By now you have likely heard that Glenn Beck told his audience that if you are a Bible-believing Christian whose church believes or preaches in social justice you should run. I don’t know whether to be more mad (which i am) or sad when I hear stuff like this. I can’t understand how so many of us have lost our way.
But that is not the ultimate reason for this post. I read a good article by David P. Gushee on the Huffington Post that can be found here. It explores what social justice is from a Scriptural standpoint. This is my favorite quote from the article:
“For Jesus, as for the Jewish prophets in whose line he came, social injustice consists of misuses of power to create distortions of human community in which greed, domination, violence, and exclusion come to dominate human life. Social justice consists of human acts to resist social injustice by repairing such distortions of human community. We work today for social justice when we seek to create religious and political communities characterized by more economic justice, less domination, less violence, and more inclusive community. When we do so, we can have every assurance that we are attempting to put into practice God’s will and indeed God’s passion for a world that he made for precisely such justice.”
He also has an interesting way in which he breaks down Jesus’ confrontation with injustice through the descriptions of the Bible into four primary categories:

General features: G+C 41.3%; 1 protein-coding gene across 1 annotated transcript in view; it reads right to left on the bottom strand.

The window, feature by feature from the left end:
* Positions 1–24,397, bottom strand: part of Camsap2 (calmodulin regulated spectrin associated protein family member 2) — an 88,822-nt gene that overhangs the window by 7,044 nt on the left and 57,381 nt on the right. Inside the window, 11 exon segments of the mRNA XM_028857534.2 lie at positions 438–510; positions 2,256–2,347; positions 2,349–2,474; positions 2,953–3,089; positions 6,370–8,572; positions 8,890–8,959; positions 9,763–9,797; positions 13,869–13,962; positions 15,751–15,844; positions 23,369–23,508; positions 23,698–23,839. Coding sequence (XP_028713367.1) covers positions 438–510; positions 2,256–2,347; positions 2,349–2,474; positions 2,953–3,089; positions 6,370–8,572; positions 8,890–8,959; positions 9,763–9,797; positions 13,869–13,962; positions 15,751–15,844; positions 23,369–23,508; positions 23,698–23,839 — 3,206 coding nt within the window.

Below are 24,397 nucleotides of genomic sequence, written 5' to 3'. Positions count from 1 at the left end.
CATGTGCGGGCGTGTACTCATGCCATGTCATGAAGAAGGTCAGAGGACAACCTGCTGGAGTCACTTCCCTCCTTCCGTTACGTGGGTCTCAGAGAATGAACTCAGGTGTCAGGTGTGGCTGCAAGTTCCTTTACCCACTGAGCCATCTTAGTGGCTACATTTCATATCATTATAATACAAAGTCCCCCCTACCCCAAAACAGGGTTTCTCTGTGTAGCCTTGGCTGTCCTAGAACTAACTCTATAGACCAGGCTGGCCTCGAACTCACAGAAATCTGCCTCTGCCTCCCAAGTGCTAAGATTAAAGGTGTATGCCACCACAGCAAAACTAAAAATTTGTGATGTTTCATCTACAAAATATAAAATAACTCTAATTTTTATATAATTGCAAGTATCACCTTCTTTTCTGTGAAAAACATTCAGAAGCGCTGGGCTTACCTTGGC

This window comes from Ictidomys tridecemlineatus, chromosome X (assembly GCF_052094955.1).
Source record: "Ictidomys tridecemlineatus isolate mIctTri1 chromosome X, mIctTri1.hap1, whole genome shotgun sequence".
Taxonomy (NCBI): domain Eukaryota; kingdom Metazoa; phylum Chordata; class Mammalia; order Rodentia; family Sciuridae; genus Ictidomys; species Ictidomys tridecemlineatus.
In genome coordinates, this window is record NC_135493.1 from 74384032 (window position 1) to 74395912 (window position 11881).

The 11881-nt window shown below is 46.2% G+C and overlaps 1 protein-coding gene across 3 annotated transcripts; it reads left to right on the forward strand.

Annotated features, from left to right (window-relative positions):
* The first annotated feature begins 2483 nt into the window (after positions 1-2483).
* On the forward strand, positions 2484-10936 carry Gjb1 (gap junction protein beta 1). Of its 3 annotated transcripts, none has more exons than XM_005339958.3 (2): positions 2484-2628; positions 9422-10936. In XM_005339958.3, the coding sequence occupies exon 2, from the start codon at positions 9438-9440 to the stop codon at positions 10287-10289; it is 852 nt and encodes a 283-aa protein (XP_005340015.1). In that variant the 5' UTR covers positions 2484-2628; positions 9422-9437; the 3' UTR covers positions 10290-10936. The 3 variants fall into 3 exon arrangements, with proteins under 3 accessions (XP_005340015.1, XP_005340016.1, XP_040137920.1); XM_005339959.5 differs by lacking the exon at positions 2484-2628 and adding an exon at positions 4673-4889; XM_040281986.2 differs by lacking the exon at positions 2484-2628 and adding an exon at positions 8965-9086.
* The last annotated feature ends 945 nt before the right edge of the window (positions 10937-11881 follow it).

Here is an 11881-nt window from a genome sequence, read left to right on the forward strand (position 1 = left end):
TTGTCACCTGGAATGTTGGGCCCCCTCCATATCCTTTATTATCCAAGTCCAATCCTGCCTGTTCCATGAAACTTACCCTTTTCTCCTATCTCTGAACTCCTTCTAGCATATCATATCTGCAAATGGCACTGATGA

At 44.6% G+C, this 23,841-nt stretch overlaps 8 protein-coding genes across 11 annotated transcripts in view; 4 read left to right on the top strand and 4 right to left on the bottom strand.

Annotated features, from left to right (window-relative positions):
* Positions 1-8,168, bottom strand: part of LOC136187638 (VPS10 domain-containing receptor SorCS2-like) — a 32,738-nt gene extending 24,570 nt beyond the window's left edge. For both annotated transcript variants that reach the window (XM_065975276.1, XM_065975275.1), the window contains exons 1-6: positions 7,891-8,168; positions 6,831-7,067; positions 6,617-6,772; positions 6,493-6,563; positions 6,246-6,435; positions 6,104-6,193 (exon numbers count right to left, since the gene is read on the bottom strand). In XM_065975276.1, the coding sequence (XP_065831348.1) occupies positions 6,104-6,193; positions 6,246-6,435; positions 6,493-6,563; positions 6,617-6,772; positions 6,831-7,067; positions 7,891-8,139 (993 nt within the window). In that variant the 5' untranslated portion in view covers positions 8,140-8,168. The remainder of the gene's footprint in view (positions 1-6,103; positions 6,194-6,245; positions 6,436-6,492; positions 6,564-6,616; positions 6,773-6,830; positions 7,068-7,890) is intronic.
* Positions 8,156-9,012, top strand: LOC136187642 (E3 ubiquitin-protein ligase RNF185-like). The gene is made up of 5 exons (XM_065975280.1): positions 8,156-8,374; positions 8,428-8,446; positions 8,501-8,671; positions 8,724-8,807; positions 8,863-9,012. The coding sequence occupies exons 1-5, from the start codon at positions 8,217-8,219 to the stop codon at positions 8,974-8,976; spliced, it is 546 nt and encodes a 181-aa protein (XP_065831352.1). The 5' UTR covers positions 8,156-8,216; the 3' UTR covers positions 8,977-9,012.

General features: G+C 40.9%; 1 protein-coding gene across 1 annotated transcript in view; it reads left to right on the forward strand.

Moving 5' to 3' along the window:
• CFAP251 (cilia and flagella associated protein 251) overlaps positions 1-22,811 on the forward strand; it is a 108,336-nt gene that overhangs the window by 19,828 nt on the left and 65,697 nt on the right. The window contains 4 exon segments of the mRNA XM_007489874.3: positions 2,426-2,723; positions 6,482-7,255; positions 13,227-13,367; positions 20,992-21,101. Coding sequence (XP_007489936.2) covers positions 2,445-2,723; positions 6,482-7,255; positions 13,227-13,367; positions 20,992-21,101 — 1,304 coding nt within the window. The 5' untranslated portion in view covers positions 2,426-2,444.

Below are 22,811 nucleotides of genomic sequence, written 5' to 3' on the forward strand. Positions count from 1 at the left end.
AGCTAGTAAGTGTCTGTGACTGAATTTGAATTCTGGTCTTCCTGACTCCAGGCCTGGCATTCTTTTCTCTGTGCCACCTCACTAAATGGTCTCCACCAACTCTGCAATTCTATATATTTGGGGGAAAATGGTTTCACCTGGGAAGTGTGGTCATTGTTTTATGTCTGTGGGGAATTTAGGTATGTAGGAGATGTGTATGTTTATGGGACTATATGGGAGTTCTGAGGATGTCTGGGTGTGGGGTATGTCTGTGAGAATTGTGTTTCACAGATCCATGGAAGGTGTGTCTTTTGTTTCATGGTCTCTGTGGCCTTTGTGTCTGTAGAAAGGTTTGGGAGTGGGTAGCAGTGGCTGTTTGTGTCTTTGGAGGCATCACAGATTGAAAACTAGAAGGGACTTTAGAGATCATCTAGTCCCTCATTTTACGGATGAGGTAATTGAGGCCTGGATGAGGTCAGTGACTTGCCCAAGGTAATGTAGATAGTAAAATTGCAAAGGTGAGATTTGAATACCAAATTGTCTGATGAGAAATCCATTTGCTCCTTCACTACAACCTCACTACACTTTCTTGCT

1. Jesus confronted the injustice of greed and gross economic exploitation and unfairness. He demanded/invited justice for the poor and hungry.
On this theme, a key passage is the parable of Lazarus and the rich man dining in luxury inside his gated home (Luke 16:19-31). The rich man is scored for his indifference to his poor neighbor and his ability to live in complacent opulence while a man slowly dies outside his door.
2. Jesus confronted the injustice of domination and bullying and demanded/invited his followers to exercise power in the form of mutual servanthood.
Here a memorable passage is the one in which Jesus contrasts the power-over-lordliness of the pagans with the true greatness of servant-leadership (Mt. 20:25-26). He embodied that servant-leadership throughout his ministry.
3. Jesus confronted the injustice of violent killing and demanded/invited peacemaking.
His earliest followers often remembered how Jesus grieved outside Jerusalem over the coming destruction of the city in a rebellion against Rome that would be ruthlessly crushed by the Roman legions, at the cost of 1.2 million Jewish lives (Mt. 23:37-39). No early Christian participated in that revolt.
4. Jesus confronted the injustice of exclusion from community and demanded/invited into existence a new kind of community in which everyone has a place at the table.
Jesus was constantly criticized for the way he and the God he served were about welcoming the despised, the rejected, the sick, the marginalized, and even sinners, offering mercy rather than judgment (Luke 5:27-32).